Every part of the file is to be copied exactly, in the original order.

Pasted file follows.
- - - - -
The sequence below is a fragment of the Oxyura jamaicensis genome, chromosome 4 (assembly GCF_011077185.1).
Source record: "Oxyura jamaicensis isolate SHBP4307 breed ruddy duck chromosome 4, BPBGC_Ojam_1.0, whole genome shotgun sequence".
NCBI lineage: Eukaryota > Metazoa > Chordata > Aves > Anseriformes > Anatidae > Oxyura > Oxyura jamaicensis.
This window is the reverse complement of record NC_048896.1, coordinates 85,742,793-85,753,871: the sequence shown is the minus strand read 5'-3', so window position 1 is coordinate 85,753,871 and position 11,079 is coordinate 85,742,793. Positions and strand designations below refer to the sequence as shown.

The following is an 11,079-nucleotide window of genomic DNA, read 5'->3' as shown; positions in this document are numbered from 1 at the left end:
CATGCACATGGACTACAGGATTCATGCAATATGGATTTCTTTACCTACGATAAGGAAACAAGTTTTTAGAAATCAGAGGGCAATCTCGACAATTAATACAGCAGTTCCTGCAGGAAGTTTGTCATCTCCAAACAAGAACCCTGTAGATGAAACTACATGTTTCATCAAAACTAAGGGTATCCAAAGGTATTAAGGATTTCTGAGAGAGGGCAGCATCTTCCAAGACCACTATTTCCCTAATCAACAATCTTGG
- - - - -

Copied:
The sequence below is a fragment of the Oxyura jamaicensis genome, chromosome 4 (assembly GCF_011077185.1).
Source record: "Oxyura jamaicensis isolate SHBP4307 breed ruddy duck chromosome 4, BPBGC_Ojam_1.0, whole genome shotgun sequence".
NCBI lineage: Eukaryota > Metazoa > Chordata > Aves > Anseriformes > Anatidae > Oxyura > Oxyura jamaicensis.
This window is the reverse complement of record NC_048896.1, coordinates 85,742,793-85,753,871: the sequence shown is the minus strand read 5'-3', so window position 1 is coordinate 85,753,871 and position 11,079 is coordinate 85,742,793. Positions and strand designations below refer to the sequence as shown.

The following is an 11,079-nucleotide window of genomic DNA, read 5'->3' as shown; positions in this document are numbered from 1 at the left end:
CATGCACATGGACTACAGGATTCATGCAATATGGATTTCTTTACCTACGATAAGGAAACAAGTTTTTAGAAATCAGAGGGCAATCTCGACAATTAATACAGCAGTTCCTGCAGGAAGTTTGTCATCTCCAAACAAGAACCCTGTAGATGAAACTACATGTTTCATCAAAACTAAGGGTATCCAAAGGTATTAAGGATTTCTGAGAGAGGGCAGCATCTTCCAAGACCACTATTTCCCTAATCAACAATCTTGG